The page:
Do visits by Sullivan and Blinken signal a shift in US priorities?

The Biden administration had signaled a shift in priorities away from the Middle East, focusing on the Russia-Ukraine war and China.

 US SECRETARY of State Antony Blinken and National Security Adviser Jake Sullivan walk along the Colonnade of the White House, last week. They’ve hinted at the possibility of not working with Itamar Ben-Gvir (photo credit: Andrew Harnik/Reuters)
US SECRETARY of State Antony Blinken and National Security Adviser Jake Sullivan walk along the Colonnade of the White House, last week. They’ve hinted at the possibility of not working with Itamar Ben-Gvir
(photo credit: Andrew Harnik/Reuters)

WASHINGTON – Secretary of State Antony Blinken’s reported visit to Israel later this month raises a big question.

Since US President Joe Biden took office, he has repeatedly signaled that the Middle East, including Israel, is not a top priority.

Following the withdrawal from Afghanistan in 2021 and the failed attempts to revive the 2015 nuclear agreement with Iran, along with improving ties between the US and Saudi Arabia, the administration directed most of its attention and resources toward the Russia-Ukraine war. China, and its complicated relationship with Washington, came second.

Now, the administration is sending two of its most senior officialsBlinken and National Security Advisor Jake Sullivan – to Jerusalem in a matter of weeks, only a short time after Israel’s new government took office.

Sullivan shared some of his travel plans on Monday, saying he would be discussing threats posed by Iran when he makes his trip to Israel to meet the new government.

 US PRESIDENT Joe Biden shakes hands with Chinese President Xi Jinping at their meeting on the sidelines of the G20 summit in Bali, Indonesia, last month. (credit: KEVIN LAMARQUE/REUTERS) US PRESIDENT Joe Biden shakes hands with Chinese President Xi Jinping at their meeting on the sidelines of the G20 summit in Bali, Indonesia, last month. (credit: KEVIN LAMARQUE/REUTERS)

A change in policy?

Sullivan, speaking to reporters during a trip by Biden to Mexico, said the US government has made clear that a nuclear agreement with Iran is not a priority at the moment and that it continues to believe that diplomacy is the right way to ensure that the country does not obtain a nuclear weapon.

He said the Biden administration would have an opportunity to engage with the new Israeli government about the issue.

“We will work through any differences we have on tactics,” said Sullivan.

Since the new government was sworn in some 10 days ago, the Biden administration issued several statements on its “continued support for the two-state solution.”

“We will oppose policies and practices that undermine the viability of the two-state solution or that cut hard against the historic status quo in Jerusalem – and I will be clear and direct on those points,” Sullivan told NPR in an interview Friday.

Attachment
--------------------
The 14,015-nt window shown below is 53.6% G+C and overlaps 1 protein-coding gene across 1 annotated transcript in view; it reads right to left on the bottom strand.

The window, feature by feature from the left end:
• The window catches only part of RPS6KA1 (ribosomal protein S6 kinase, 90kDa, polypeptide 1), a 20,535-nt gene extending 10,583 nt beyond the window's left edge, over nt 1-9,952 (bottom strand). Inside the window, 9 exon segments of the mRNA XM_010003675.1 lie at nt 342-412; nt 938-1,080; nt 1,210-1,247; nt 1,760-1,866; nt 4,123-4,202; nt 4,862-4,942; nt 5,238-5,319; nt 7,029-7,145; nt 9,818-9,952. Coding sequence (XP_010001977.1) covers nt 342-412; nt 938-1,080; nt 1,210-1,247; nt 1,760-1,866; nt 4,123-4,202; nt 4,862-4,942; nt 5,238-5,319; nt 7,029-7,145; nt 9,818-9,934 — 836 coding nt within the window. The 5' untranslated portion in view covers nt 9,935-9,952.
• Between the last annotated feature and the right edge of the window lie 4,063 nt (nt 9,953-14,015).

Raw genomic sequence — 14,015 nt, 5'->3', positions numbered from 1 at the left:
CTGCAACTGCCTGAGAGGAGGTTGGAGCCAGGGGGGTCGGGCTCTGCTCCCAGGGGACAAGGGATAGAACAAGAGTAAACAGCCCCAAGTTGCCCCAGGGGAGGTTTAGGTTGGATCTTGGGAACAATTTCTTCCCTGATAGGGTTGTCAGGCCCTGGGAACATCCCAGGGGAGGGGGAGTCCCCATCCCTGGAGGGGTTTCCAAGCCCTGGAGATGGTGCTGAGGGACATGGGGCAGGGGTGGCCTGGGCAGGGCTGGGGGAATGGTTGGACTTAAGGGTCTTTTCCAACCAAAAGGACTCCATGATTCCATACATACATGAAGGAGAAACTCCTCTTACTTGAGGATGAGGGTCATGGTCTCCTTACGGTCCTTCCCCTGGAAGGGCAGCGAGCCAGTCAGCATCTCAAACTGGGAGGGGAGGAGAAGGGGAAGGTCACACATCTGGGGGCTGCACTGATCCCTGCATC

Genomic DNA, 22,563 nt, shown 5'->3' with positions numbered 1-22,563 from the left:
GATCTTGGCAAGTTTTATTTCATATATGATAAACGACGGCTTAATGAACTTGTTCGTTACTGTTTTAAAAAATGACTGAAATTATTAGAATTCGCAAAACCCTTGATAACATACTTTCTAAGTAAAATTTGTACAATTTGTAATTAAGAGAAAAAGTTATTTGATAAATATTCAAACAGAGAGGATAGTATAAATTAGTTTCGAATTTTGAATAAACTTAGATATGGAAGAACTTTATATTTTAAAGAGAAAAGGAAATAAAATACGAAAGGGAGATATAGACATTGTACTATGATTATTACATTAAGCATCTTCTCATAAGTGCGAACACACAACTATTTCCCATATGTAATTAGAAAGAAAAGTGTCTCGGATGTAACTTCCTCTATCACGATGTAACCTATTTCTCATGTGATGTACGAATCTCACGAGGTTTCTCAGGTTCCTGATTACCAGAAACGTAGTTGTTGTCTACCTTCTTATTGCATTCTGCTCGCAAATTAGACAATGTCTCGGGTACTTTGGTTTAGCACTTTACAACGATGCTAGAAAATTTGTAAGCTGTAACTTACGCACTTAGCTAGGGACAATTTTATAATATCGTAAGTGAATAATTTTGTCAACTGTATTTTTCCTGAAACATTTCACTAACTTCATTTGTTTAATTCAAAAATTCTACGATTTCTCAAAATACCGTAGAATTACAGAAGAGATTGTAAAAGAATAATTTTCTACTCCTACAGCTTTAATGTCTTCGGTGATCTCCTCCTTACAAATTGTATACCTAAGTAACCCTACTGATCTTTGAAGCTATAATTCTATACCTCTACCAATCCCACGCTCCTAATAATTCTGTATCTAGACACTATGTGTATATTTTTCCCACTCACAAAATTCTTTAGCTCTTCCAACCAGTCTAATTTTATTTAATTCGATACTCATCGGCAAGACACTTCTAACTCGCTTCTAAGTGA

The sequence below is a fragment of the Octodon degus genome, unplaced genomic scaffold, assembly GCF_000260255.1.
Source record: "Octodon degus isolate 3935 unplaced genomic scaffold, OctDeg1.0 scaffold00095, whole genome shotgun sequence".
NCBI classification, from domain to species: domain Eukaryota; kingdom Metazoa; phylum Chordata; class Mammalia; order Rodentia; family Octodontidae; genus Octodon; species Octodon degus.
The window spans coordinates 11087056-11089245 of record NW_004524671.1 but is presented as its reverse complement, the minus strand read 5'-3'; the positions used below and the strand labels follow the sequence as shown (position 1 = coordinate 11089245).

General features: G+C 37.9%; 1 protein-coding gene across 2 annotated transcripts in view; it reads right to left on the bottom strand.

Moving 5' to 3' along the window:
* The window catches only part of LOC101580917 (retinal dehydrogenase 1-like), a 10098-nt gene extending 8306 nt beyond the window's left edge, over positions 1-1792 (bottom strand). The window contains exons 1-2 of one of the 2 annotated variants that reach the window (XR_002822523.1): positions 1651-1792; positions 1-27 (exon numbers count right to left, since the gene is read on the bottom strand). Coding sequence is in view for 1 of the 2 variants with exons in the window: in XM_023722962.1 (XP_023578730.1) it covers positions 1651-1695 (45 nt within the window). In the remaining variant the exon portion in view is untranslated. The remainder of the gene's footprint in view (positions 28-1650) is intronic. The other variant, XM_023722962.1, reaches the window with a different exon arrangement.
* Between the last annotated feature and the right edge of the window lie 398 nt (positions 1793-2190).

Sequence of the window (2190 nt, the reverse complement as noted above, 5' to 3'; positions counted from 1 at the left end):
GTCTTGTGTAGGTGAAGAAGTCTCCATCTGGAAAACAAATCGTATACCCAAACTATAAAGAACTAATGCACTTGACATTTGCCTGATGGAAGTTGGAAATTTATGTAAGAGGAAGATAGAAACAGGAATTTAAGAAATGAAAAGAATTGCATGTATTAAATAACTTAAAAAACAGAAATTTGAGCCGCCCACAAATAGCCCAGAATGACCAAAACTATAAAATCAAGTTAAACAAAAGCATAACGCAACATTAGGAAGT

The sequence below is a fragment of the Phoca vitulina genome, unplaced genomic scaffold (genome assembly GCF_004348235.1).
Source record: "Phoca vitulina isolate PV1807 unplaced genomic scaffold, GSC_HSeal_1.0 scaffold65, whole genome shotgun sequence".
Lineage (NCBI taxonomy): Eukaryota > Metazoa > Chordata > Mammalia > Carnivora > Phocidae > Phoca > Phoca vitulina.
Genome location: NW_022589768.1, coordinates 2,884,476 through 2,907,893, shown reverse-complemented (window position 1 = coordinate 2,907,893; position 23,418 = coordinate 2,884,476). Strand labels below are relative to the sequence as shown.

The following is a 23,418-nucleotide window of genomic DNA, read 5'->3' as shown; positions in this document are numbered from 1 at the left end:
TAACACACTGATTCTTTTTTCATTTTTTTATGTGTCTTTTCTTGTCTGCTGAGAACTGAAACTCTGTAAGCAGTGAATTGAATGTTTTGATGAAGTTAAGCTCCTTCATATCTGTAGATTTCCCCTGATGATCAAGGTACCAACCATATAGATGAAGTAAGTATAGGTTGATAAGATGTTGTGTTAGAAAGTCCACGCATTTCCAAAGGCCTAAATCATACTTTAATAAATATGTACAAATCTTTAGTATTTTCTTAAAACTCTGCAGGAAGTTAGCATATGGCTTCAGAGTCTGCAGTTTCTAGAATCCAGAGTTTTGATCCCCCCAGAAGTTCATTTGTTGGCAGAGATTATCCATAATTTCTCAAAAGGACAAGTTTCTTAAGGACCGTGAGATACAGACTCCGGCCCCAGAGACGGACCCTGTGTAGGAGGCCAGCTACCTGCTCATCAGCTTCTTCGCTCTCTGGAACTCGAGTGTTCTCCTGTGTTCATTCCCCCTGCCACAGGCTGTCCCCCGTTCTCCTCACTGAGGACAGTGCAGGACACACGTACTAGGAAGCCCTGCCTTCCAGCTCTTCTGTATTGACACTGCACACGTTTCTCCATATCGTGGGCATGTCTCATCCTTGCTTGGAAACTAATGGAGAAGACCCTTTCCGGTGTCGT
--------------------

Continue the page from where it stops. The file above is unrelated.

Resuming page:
Blinken, for his part, underscored in his recent conversation with the Jordanian foreign minister the “importance of preserving the historic status quo at Jerusalem’s Haram al-Sharif/Temple Mount and expressed appreciation for the Hashemite Kingdom of Jordan’s special role as custodian of Muslim holy sites in Jerusalem.”

And indeed, the two senior officials have a lot to discuss with the new government: Starting with the administration’s top priority – Ukraine, and the US desire that its allies would be more vocal against Russia; Iran and the prospects of renewing the JCPOA; and recent developments in the Israeli-Palestinian conflict, including Palestinian pleas to The Hague, Israel’s decision to withhold tax revenues, freezing building plans in Area C and penalizing Palestinian officials.

The goal: maximize coordination

 Outgoing US ambassador to Israel Dan Shapiro seen at a fare-well session in the Israeli Knesset (credit: MIRIAM ALSTER/FLASH90) Outgoing US ambassador to Israel Dan Shapiro seen at a fare-well session in the Israeli Knesset (credit: MIRIAM ALSTER/FLASH90)

Does the double visit, combined with a series of public statements on the administration’s commitment to the two-state solution, and the recent developments on the ground, suggest that the administration is re-prioritizing the region? According to Dan Shapiro, former ambassador to Israel and a distinguished fellow at the Atlantic Council, the short answer is no.

These visits, he said, are important because they “give US officials a chance to set some limits that they hope will head off major disagreements and crises in the Israeli-Palestinian arena that could force the United States to spend much more senior-level time and attention than they have had to until now.

“A series of visits by high-level officials is a sign of intense conversations to coordinate between US and Israeli officials; it’s healthy,” he said. “It is an attempt to maximize coordination and minimize, although not eliminate, disagreement.”

He went on to say that “it doesn’t mean the Biden administration has changed its approach on where its highest priorities are – which is not in the Middle East,” said Shapiro. “There may be some opportunities to develop – like the prospect of Saudi-Israel normalization – and there is important work to be done to coordinate efforts to prevent an Iranian nuclear weapon,” he concluded.

Reuters contributed to this report.